If these employers are serious about using GrouperEye for hiring rather than just cheap or even free labor, then they should welcome this transparency as it will allow those employers with good hiring records to stand apart from those whose intentions are not as pure.

    6. Ted says:

      Hey Steve, great points and you are 100% correct. We kick out clients who try to use it for crowd sourcing or free labor – we don’t do business with people like this because we don’t like them.

      We also are rolling out several features that will answer all of your transparency questions. Great companies don’t have anything to hide and we do business with great companies. We will embrace the heck out of transparency. And I will be open and honest with all of our students/businesses about what works and what doesn’t.

      Thank you for the feedback. And of course, we are brand new – so we’ll do some things great and we will need to improve others. We have built this iteration-sprint-mentality into the business so that we continue to get better, rapidly.

    7. Ted says:

      Agreed. And, from a student standpoint, it’s exciting to do real world stuff for businesses instead of textbook problems. We are also crazy enough to believe that we can make a real impact on education. Imagine if Harvard Business Cases were real time.

    8. Amod Damle says:

      Cannot agree more! real world cases help students understand what the firm/company/business is all about – and recruiters/hiring managers can see how the candidates will tackle work issues and tasks before spending the money to bring them aboard. Taking try before you buy to another level!

    9. Ted,

      I’m not surprised that you’re well down the path of providing the transparency and accountability that we first discussed over beers in Minneapolis, but how exactly are you determining which clients you need to fire and how are you making that process transparent so that the candidates using GrouperEye can make their own, informed decisions about to which organizations they should offer their free labor?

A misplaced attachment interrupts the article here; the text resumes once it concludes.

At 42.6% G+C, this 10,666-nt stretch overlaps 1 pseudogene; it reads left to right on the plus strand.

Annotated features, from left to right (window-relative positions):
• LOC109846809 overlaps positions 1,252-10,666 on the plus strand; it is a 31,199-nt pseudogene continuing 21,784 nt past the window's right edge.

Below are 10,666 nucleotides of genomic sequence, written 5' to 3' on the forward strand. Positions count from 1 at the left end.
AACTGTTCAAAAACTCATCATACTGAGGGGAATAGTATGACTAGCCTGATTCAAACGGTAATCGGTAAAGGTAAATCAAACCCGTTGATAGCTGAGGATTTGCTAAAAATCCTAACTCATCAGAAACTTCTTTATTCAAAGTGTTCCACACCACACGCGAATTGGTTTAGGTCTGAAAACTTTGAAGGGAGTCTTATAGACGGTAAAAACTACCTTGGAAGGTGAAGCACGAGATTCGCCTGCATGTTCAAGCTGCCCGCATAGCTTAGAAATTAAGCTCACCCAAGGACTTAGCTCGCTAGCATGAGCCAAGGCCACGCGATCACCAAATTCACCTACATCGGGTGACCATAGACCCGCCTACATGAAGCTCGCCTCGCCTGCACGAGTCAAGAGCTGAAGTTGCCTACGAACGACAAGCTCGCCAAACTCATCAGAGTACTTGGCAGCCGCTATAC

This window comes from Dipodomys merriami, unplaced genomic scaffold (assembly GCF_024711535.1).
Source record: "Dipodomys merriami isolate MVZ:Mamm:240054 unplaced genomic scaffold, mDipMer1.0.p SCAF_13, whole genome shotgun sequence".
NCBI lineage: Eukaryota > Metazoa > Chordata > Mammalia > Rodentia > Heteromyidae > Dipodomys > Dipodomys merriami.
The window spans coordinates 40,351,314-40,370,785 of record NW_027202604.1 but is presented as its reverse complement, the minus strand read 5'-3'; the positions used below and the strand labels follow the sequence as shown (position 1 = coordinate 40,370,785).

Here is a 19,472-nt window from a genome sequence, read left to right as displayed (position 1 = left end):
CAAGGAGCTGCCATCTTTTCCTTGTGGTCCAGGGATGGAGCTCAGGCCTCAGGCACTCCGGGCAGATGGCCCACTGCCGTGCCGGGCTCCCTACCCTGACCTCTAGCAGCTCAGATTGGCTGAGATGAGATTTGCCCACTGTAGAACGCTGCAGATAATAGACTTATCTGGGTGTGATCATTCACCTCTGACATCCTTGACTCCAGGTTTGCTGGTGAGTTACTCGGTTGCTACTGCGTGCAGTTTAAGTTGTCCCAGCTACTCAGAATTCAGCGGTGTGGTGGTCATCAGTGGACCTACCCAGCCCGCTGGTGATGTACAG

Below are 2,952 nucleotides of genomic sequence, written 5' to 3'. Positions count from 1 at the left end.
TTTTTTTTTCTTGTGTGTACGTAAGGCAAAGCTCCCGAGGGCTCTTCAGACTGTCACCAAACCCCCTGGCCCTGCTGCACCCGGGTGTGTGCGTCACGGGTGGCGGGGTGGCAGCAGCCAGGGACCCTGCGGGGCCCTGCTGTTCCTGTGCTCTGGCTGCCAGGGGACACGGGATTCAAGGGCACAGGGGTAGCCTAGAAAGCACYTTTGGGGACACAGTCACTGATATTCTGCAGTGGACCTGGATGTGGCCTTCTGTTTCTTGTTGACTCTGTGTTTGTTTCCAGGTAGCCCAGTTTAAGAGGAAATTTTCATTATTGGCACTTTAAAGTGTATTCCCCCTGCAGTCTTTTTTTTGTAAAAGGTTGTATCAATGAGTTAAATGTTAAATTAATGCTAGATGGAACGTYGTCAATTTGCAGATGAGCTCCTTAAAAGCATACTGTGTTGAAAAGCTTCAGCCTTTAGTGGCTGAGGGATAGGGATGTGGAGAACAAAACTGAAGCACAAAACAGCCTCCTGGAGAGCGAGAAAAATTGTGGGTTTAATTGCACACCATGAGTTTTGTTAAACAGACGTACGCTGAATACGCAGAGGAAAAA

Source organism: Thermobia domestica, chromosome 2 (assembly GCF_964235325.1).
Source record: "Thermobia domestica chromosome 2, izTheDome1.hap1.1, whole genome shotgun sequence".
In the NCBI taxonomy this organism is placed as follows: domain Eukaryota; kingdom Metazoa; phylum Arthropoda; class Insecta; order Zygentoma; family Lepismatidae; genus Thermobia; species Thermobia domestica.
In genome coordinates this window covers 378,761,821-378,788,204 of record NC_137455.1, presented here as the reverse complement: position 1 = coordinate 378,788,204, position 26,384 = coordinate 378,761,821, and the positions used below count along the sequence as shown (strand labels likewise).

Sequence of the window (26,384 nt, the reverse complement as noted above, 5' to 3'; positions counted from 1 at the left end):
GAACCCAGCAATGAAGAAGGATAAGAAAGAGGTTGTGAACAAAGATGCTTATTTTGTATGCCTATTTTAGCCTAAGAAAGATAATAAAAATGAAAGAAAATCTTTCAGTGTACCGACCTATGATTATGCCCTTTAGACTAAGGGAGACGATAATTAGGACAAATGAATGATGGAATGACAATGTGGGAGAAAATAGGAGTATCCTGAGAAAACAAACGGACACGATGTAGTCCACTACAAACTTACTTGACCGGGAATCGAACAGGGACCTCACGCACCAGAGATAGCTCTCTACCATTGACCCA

10. Ted says:

      Right now it’s on a case by case basis because we are small. You are right, we will need to implement a better systems with guidelines as we grown. We’ll get there.

      Also, the top three students in each case are compensated with cash rewards ($100) to avoid free labor – so not only are they getting noticed for internships/jobs, they are also getting paid. It’s cool and the student response has been fantastic.

      But, you are right – there is a thin line between crowd sourcing and engagement recruiting. All I can say is that this is brand new area and we will continue to learn and improve.

    11. […] College Recruiting Gets Punched In The Face By Jason Buss […]

    12. Joshua Kahn says:

      Jason, nice article man! Concise and well written.

      Ted – you’re on your way man, not that you didn’t already know that. Great conversation happening between you and Steven. You both make some great points. I’m personally jazzed to see where this thing goes for you.

    13. This post and comments are a reminder to me about how easily these conversations can be sparked when people meet (have met) in person. I did not get a chance to speak with Ted (like I had hoped but was distracted with the event) while he was in Minnesota but I am thrilled that Josh did the introduction/invite and that Ted and Steven were able to meet.

      Hmmm, this has me a bit fired up as I think about the Minnesota Recruiters event in November.

    14. Ted:

      I applaud your efforts, it’s time that we all figure out a better way for organizations to source, assess and recruit their future leaders.

    15. […] The only thing I can think of is that our content is getting better and people are starting to talk about us. Sure, we are still in tiny site, but we haven’t even taken the cover off of our new […]

    16. A different direction indeed. Certainly, the college recruitment environment has changed with the advent of mobile and social technological advancements. Thanks for the great post and the great follow up to Dr. Sullivan’s original article.

    17. […] are already springing up to meet this need. A company called Groupereye is providing a platform for organizations, career centers, faculty, and students to communicate and […]